JIM LEHRER: Now: Australia, where the economy is booming, but it remains the central issue in Saturday’s elections for a parliament that will chose a prime minister.
We have a report from special correspondent Stuart Cohen.
DAVID BRADBURY, Australian labor party candidate: Well, I’m up for reelection on the 21st of August. I’m going to be asking for your support.
STUART COHEN: Labor Party candidate David Bradbury is on the hustings, as Australians say. He’s campaigning for reelection to his parliamentary seat in Sydney’s sprawling suburbs. Like most Americans, his constituents are
worried about the economy, but not because Australia is suffering through the global financial crisis.
DAVID BRADBURY: The challenge for us is to demonstrate to people that the reasons why we were able to steer the economy through the global financial crisis were because of the economic activity that we stimulated through government policy.
STUART COHEN: Bradbury’s conservative party challenger is Fiona Scott. In a sign of just how tight the race for this seat is, they work this shopping mall in shifts. When one heads off, the other takes over.
FIONA SCOTT, Australia parliament candidate: I believe people out here, and they’re showing out here, are very passionate about the things that they’re dealing with every day, the things that are hurting their own back pockets, things like the cost of living, seeing our infrastructure out here starting to
STUART COHEN: With an unemployment rate just over 5 percent, Australia’s economy is still booming, thanks to continued mineral exports to places like China.
It was also government spending that helped keep Australia out of recession. But it put the budget into a relatively small deficit for the first time in more than a decade. That’s pushed the economy out front as the major issue in this campaign, even though the deficit, as a percentage of the economy, is barely a third of that in the U.S.
Peter Hartcher is political editor at The Sydney Morning Herald.
PETER HARTCHER, political editor, The Sydney Morning Herald: The big and searing experience out of this was that, when there was a global financial crisis, and suddenly countries everywhere were in trouble, the Australian government had enough money in the kitty that it was easily able to enact a massive stimulus massive at least in proportion to our economy.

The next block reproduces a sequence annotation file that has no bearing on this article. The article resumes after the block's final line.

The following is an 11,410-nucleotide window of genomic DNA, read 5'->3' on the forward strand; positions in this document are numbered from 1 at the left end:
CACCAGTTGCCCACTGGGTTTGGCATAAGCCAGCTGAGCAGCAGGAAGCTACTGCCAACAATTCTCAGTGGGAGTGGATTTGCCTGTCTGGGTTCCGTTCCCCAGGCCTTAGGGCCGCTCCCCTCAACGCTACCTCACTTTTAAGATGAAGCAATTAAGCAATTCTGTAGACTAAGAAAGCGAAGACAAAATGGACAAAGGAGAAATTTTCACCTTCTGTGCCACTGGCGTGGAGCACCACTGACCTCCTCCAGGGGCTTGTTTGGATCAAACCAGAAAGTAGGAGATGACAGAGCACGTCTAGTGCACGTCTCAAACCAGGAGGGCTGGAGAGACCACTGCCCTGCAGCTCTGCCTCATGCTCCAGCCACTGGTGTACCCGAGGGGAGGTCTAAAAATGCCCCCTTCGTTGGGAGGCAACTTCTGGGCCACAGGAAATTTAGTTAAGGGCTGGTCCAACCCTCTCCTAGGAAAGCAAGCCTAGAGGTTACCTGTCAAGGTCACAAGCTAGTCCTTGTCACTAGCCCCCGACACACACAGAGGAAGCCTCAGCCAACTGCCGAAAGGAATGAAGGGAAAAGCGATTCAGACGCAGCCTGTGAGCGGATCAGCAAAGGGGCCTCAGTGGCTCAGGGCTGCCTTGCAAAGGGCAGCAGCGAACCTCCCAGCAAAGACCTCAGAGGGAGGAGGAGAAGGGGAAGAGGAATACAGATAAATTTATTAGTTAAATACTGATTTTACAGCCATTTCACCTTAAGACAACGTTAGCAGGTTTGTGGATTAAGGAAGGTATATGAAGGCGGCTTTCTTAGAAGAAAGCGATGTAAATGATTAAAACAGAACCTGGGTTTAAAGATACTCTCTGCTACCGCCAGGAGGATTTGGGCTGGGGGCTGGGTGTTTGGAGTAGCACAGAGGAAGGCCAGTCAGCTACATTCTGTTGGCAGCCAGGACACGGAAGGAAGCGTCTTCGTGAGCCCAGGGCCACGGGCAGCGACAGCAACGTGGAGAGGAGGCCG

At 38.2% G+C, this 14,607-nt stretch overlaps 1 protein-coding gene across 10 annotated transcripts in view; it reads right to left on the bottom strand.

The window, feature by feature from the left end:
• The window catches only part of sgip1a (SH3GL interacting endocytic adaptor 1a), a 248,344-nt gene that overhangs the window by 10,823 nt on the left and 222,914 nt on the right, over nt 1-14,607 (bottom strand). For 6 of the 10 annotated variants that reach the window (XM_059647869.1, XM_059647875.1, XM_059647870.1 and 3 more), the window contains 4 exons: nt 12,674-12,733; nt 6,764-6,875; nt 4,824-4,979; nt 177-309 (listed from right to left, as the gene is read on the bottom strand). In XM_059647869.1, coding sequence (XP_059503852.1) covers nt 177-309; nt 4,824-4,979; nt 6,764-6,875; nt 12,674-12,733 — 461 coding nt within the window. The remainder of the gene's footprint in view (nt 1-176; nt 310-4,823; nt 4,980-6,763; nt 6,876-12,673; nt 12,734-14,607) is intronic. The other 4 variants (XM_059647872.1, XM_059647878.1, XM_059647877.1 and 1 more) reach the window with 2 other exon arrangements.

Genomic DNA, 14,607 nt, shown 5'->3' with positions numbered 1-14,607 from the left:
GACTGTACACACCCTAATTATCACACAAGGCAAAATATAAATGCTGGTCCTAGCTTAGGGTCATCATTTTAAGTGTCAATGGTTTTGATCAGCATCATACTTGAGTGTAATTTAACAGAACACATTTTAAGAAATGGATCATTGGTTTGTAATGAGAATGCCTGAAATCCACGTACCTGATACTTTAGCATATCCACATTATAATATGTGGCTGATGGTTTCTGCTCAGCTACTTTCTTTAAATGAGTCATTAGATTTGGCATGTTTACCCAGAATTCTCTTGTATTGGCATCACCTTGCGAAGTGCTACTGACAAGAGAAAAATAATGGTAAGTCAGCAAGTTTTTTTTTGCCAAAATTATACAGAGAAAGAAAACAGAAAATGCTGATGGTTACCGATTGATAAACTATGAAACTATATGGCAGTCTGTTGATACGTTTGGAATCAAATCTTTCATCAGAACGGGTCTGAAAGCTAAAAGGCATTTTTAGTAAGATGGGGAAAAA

The consequence is one of the only countries in the world that didn’t have a recession. And this experience has now been burnt into the national consciousness, and it’s put a real premium on getting back to surpluses as quickly as possible.
STUART COHEN: All 150 members of Australia’s lower house, the House of Representatives, and half of its 76 senators are up for election. Because of the peculiarities of Australia’s electoral system, third parties abound in the Senate, and neither major party holds a governing majority. So, the big fight is over the lower house, where the leader of the majority party becomes prime minister.
It’s places like this where Australia’s election will be decided. The seat of Lindsay, here in Sydney’s far western suburbs, is considered a bellwether. It belonged to the country’s conservatives under former Prime Minister John Howard, but swung to the Labor Party when Kevin Rudd swept to power three years ago.
The conservatives need just 17 of these so-called marginal seats in order to take control of Parliament. People in this key district know their votes could ultimately decide who becomes prime minister. But many still haven’t made up their mind yet.
MAN: I vote for the person, not for the not for the party. We will leave it at that, on that one.
WOMAN: I’m still sitting on the fence, believe it or not. I have got one particular local candidate here that I’m sort of a bit more partial to than the other, but yes.
MAN: I think, for many people, they’re looking which one is going to be the least worst prime minister. It’s not much to choose from, really.
STUART COHEN: The Labor Party leader is Julia Gillard. She made history just a few weeks ago by becoming Australia’s first female leader, after the unprecedented move of ousting her party’s sitting first-term prime minister, Kevin Rudd.